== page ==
Eliminating Abusive Financial Practices on Campus

The proposed rule would take several steps to rebalance the playing field in favor of students and families.

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idea_bulbYoung Americans are disproportionately disconnected from the financial mainstream. The share of Americans ages 15 to 24 without bank accounts is double the national average, and they are often more likely to use high-cost or predatory financial products. As such, early bad experiences in the financial marketplace can have consequences over a young person’s lifetime.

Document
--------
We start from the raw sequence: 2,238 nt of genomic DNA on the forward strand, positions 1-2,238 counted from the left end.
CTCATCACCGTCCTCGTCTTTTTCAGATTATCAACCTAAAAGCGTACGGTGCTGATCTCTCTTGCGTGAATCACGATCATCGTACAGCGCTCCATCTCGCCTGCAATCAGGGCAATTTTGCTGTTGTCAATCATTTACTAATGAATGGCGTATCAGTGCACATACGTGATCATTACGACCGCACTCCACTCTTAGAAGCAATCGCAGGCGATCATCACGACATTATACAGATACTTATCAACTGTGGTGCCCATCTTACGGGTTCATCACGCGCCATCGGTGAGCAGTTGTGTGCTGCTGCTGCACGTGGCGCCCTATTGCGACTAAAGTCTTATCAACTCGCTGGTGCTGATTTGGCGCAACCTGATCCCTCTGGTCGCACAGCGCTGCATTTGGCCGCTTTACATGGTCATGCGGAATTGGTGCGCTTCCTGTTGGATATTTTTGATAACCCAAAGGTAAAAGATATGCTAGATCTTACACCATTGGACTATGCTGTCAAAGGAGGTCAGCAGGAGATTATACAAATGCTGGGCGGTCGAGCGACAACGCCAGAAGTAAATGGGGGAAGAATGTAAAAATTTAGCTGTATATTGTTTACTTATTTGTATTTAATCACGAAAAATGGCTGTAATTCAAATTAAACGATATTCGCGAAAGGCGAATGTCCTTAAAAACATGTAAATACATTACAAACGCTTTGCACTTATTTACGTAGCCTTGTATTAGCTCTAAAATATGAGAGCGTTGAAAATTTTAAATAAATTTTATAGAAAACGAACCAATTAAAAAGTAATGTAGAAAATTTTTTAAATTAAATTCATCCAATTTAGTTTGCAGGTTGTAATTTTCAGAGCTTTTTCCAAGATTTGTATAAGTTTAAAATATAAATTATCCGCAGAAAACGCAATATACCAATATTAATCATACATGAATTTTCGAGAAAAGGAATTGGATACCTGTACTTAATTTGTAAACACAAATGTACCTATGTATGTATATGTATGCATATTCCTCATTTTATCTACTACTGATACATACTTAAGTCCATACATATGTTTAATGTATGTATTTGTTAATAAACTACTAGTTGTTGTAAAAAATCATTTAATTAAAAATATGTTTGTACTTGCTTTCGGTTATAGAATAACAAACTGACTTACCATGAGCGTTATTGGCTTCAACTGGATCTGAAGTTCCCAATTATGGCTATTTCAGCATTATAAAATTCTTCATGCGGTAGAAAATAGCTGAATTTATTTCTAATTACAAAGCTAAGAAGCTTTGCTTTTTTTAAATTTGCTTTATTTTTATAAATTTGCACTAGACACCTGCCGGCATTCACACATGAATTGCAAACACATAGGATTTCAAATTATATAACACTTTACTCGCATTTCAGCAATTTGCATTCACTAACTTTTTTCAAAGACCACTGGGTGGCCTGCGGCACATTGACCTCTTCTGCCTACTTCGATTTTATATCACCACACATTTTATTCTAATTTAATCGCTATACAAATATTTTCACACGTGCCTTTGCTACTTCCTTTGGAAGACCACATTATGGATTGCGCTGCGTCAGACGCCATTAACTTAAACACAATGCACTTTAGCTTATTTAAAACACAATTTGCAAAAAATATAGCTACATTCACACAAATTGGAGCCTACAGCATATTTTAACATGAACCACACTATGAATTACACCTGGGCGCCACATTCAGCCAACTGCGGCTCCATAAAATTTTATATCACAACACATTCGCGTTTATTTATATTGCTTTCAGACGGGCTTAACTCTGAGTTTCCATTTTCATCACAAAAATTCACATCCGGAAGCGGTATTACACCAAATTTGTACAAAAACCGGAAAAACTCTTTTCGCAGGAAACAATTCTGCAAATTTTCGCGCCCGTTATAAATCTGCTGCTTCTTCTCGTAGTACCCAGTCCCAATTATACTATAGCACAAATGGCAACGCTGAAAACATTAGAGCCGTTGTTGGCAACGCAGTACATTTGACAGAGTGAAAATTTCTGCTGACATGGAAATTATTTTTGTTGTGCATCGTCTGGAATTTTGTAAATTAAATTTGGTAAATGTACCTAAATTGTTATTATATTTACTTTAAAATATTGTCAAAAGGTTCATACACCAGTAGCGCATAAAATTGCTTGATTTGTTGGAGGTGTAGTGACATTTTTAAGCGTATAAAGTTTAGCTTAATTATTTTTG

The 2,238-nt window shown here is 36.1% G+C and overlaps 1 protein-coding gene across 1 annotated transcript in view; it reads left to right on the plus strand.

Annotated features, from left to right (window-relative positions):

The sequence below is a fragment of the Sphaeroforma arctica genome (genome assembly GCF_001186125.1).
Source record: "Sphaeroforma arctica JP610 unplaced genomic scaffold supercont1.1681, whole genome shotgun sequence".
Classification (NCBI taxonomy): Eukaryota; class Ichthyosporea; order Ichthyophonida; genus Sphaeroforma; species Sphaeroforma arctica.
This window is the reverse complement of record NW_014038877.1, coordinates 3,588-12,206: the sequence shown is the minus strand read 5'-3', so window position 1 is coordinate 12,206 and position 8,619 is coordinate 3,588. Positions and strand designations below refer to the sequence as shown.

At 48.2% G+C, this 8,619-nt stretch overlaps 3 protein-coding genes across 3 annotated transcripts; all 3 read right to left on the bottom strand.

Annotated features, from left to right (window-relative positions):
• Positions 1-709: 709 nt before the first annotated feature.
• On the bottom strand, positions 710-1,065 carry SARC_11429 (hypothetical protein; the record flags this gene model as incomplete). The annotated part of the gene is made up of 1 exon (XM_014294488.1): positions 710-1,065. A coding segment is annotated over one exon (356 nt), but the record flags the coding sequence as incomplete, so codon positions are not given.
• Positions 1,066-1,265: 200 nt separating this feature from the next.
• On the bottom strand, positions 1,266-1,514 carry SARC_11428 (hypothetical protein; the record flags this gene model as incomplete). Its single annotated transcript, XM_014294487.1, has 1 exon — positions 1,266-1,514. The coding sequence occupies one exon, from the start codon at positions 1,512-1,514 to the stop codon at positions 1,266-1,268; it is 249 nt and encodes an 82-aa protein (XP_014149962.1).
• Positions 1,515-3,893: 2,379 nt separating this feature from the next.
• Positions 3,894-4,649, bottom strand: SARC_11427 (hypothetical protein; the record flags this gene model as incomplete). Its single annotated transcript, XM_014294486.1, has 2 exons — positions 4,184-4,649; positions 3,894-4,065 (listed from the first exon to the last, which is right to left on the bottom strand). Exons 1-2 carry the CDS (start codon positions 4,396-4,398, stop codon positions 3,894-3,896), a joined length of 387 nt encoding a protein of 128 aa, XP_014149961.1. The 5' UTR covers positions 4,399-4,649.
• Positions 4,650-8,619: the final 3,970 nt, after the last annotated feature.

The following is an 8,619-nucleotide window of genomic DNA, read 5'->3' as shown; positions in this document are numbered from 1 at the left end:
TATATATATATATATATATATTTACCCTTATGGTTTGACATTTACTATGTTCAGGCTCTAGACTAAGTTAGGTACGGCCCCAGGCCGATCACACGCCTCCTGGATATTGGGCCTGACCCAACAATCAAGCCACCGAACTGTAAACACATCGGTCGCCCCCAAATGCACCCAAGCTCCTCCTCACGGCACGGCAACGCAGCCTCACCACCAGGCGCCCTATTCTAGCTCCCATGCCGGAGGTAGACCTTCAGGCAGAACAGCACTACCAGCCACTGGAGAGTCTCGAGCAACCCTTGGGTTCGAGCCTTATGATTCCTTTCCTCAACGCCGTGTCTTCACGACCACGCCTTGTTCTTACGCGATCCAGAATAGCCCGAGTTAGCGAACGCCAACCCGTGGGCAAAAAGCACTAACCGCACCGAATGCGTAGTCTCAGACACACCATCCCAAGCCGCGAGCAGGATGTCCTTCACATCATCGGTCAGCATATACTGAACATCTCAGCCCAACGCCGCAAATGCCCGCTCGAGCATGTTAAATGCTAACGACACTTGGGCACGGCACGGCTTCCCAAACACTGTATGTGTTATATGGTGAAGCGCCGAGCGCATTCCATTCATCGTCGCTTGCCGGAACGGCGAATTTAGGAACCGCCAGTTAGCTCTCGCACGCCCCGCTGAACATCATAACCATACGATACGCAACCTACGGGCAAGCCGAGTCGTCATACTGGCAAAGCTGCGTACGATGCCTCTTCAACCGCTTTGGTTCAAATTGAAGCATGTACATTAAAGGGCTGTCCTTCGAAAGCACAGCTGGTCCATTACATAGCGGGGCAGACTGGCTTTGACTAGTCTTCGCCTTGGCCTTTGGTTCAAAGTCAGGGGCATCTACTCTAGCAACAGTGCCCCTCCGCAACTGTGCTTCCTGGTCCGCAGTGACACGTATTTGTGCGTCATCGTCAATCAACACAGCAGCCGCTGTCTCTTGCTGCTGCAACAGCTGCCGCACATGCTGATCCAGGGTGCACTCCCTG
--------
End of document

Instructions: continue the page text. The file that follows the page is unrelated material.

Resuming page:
The financial products offered to college students have long been problematic. The Credit Card Accountability Responsibility and Disclosure Act, or Credit CARD Act, of 2009 largely addressed abusive credit card marketing partnerships on college campuses that led students to take out cards even though they often were unable to pay back the debt. Now, the Department of Education proposes to take student consumer protections one step further by cracking down on abusive banking products tied to accessing student aid funds, making sure that student accounts are not gobbled up by fees.

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